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Kill Bill is admittedly little more than a stylish revenge thriller -- albeit one that benefits from a wildly inventive surfeit of style.
All Critics (232)
| Top Critics (45)
| Fresh (196)
| Rotten (36)
| DVD (29)
A strange, fun and densely textured work that gets better as it goes along.
Even more gory and adolescent than its models, which explains both the fun and the unpleasantness of this globe-trotting romp.
It's all bang, bang; no kiss, kiss. But this is still bravura film-making from a prodigious talent, and Thurman may yet prove its saving grace.
There is no ironic overlay in Tarantino's movies, no 'commenting' on the pop schlock he's replicating. He simply wants to remake in his own way the kinds of movies he's always loved, and he's about as uncynical as a movie geek can be.
Brutally bloody and thrillingly callous from first to last.
Six years and this is all that Quentin Tarantino can come up with?
Watching Tarantino's films-and none more than Kill Bill-is like being stuck in a room with someone who, like so many of this director's characters, can't stop talking about the really neat parts in the movies he's seen.
... Kill Bill confirms [Quentin Tarantino] as a filmmaker of astonishing invention and aplomb...
There's nothing like a good 'ole revenge heist (complete with a hit list) to make this film one of Tarantino's best.
The tale is pure pulp, a catalogue of seventies martial arts revenge dramas and American B-movie action thrillers, and the style is pure Tarantino...
delivers on every classic Tarantino brand that you'd come to expect
Visually striking, but also very violent.
One of the saddest things in the world of film is seeing a good film-maker failing to fulfil their full potential. Many a director who has lit up the industry with their first effort ends up either disappearing from view altogether or settling into a long career of disappointments which can never hope to recapture that magic. Making fun of a film-maker who consistently makes nothing but garbage is like shooting fish in a barrel; picking apart an underwhelming offering when you expected nothing but the best is far more painful and difficult.
In the 1990s it appeared, at least to the casual observer, that Quentin Tarantino could do no wrong. He followed up Reservoir Dogs with the acclaimed screenplay for True Romance, and solidified his reputation through the success of Pulp Fiction, culminating in his first Oscar win. Following a number of shaky side projects (the ill-fated Four Rooms, the disappointing From Dusk till Dawn and some uncredited writing jobs), he returned to prominence with his best film, Jackie Brown. But where that film was a step up towards maturity, Kill Bill: Volume 1 is a retreat to familiar territory, with style to spare but nothing between its ears.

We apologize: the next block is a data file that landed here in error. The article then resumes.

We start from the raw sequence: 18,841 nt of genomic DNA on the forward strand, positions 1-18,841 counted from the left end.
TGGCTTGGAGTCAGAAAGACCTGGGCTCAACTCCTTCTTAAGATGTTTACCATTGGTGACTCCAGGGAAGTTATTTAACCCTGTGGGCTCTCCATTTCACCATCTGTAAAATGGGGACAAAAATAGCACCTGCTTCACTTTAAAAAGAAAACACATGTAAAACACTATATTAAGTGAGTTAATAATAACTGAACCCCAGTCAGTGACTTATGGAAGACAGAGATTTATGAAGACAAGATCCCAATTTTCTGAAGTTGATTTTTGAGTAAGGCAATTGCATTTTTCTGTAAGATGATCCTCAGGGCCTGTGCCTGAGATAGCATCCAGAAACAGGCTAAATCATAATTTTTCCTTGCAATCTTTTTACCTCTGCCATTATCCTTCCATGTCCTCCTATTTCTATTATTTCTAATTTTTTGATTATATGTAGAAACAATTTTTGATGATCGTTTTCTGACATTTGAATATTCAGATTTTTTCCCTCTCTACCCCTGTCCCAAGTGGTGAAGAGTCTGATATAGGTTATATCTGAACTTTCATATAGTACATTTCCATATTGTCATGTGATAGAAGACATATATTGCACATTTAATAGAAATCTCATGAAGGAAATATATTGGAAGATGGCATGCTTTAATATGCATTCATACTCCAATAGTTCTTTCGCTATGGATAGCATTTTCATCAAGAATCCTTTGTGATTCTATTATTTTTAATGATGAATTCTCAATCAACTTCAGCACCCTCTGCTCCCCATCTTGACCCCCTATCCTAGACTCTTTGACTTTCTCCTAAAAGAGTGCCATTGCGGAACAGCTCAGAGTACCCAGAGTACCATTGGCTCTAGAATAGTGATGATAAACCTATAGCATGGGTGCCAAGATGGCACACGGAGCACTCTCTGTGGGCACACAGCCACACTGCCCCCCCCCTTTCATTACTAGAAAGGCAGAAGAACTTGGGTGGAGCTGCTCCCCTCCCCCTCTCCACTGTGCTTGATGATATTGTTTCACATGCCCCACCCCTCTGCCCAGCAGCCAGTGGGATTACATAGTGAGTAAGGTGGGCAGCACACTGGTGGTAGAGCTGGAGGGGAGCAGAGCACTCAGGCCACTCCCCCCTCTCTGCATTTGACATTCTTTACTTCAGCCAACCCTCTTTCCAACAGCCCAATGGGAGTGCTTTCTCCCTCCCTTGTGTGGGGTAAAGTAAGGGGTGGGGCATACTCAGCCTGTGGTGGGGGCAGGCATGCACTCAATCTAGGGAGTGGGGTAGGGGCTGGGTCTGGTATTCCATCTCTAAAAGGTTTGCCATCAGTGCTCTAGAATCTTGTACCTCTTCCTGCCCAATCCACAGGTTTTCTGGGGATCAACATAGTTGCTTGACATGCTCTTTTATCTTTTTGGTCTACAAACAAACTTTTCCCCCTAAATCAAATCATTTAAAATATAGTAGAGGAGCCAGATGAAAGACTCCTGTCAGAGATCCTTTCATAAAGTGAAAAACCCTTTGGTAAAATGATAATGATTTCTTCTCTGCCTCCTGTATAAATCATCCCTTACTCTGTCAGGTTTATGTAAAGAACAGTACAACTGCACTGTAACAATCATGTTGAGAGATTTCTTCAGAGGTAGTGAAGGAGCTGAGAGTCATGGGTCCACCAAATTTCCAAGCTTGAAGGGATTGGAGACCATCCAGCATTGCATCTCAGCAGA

Kill Bill: Volume 1 is traditionally seen as the point in Tarantino's career where he stopped being edgy and interesting and simply became lazy and self-indulgent. The fact that he had to split the original film in two to get Miramax to release it suggests that there is more than a grain of truth in this line of reasoning. Even if we take Volume 1 on its own merits, at 111 minutes it feels much longer than it is, having none of the built-in efficiency of Reservoir Dogs, either on a narrative level or a production level.
Revenge thrillers have one of the simplest structures of any story in literature: bad stuff happens, either to the hero or someone the hero cares about, they go on a quest to get revenge, more bad stuff happens in the process, cut to black. You don't need in excess of four hours to tell the kind of story that most revenge thrillers of the kind that Tarantino loves would tell in 90 minutes, two hours at the most. If Tarantino was truly the kind of super-fan of exploitation cinema that he claims to be, he would have imposed upon himself the same rigorous discipline that those directors had. What we get instead is two hours of flannel as he seeks to be as reference-laden as he can, and in which what story there is comes second.
There is no denying that Volume 1 (as it shall hereafter be called) looks good. Even at his worst, Tarantino does have the ability to create eye-catching shots, using interesting camera positions and working a range of styles into the finished product. The film does have a distinctive look to it even if the editing can't disguise the fact that you're not really getting anything new, and the set-piece involving the Crazy 88 has any number of creative and distinctive deaths to entertain fans of splatter. The scene is utterly preposterous - the legion of Agent Smiths in The Matrix Reloaded put up more of a fight - but even if your experience of martial arts films or wuxia doesn't extend far beyond Enter the Dragon and Crouching Tiger, Hidden Dragon respectively, you will find a few moments to enjoy.
The problem is not that Tarantino has lost his distinctive style and therefore can't deliver a well-worn story in a novel and compelling way. The problem is that he has stopped using his distinctive style to tell a story, and has starting using his style to shoehorn in references regardless of whether they serve the story or not. His early films may have paid homage to many different films or genres (Reservoir Dogs being his version of The Killing, for instance), but they ultimately had structure because of their adherence - albeit subversively - to the demands of their genre. Instead of a taut, clever martial arts film, Volume 1 is a bloated, episodic list of nods and winks at other films which overstays its welcome and very quickly becomes tiresome.
Many of the visuals tricks that Tarantino employs in this film come across more as gimmicks than a genuinely creative decision. His decision to use chapters and non-linear storytelling is not motivated by anything with any great foundation; he does it because he's Tarantino and that's his thing, rather than because it adds weight or depth to the story or brings out new ideas or themes. His use of split-screen and certain musical cues also feels tired, and even the scenes which work well (like the Hattori Hanzo section) lack the sparkle of his earlier work.